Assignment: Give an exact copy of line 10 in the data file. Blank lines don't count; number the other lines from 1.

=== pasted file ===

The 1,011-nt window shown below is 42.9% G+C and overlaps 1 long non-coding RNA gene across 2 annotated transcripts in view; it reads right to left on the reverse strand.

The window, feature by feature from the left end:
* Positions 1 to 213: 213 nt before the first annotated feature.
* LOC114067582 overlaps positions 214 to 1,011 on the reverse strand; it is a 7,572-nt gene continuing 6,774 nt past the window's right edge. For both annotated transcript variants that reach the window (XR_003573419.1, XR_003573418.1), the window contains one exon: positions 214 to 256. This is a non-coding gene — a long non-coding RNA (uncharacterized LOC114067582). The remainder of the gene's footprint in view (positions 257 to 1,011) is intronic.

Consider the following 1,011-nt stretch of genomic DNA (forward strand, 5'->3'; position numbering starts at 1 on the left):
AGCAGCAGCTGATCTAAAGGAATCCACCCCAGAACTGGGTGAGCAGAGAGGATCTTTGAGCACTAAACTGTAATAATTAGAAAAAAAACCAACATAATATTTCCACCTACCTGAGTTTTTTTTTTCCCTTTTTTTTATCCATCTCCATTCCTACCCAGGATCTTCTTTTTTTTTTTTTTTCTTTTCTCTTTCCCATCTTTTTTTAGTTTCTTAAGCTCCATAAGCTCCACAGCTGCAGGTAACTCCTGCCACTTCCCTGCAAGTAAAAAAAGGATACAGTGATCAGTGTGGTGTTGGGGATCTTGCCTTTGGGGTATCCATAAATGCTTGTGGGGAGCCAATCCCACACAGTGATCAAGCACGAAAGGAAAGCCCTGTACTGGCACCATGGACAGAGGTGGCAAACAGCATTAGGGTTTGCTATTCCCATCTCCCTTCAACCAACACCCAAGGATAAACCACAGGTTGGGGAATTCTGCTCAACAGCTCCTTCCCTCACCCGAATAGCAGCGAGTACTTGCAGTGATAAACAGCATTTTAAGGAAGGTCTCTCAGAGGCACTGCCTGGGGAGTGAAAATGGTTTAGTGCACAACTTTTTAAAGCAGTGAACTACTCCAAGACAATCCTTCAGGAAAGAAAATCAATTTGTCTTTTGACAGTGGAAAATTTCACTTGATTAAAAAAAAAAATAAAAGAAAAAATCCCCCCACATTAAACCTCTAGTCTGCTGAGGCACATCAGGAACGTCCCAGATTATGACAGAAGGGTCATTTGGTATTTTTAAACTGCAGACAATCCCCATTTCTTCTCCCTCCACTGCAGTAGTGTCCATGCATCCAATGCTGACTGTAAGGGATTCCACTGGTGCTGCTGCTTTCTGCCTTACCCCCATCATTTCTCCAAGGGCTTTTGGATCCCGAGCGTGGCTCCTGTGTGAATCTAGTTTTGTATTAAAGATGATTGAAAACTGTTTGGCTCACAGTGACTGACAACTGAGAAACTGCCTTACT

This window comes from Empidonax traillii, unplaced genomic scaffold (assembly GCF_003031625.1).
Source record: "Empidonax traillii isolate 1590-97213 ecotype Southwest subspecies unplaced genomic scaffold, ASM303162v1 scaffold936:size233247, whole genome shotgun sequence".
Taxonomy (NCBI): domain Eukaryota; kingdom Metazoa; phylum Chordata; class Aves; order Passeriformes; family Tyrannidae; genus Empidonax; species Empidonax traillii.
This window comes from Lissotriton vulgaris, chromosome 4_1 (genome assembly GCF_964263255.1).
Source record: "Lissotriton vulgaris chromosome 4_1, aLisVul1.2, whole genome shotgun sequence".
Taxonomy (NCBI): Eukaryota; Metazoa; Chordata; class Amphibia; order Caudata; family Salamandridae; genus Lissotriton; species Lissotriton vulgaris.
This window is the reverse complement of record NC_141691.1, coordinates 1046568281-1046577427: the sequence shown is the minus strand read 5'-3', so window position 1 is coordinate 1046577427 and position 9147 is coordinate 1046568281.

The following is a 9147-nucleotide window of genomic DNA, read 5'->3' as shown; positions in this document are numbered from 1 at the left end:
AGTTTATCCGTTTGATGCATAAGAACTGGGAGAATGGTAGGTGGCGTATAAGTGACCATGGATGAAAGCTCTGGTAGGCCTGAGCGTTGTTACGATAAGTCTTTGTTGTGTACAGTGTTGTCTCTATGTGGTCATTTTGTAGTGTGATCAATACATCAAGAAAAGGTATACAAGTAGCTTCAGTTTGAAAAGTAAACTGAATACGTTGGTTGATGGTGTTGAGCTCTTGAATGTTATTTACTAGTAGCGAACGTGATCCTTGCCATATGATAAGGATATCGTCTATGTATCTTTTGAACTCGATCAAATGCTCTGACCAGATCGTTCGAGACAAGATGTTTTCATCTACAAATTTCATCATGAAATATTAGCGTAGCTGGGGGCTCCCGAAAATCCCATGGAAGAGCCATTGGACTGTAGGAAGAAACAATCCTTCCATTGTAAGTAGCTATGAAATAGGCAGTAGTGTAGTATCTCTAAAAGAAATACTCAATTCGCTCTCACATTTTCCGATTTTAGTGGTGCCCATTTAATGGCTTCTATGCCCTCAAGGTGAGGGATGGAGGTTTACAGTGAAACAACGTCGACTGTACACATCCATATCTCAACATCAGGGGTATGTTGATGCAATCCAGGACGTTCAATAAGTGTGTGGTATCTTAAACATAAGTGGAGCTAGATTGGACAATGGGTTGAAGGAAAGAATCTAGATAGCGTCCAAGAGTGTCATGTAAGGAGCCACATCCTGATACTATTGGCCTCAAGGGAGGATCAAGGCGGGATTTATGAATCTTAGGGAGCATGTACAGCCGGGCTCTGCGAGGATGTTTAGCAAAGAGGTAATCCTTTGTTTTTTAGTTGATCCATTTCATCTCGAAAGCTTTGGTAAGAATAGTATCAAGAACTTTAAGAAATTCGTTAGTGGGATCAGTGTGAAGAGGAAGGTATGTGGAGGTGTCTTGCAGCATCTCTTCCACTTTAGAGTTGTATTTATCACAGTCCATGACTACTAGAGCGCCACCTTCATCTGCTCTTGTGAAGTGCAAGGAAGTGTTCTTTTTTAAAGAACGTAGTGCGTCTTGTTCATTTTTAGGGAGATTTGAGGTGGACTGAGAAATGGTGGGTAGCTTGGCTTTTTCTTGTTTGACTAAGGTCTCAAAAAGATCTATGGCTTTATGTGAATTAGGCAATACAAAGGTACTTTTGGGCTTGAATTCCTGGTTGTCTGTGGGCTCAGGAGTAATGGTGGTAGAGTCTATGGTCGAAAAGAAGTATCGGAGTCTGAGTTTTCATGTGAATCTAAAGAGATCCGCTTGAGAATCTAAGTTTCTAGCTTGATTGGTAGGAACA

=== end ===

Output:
This window comes from Lissotriton vulgaris, chromosome 4_1 (genome assembly GCF_964263255.1).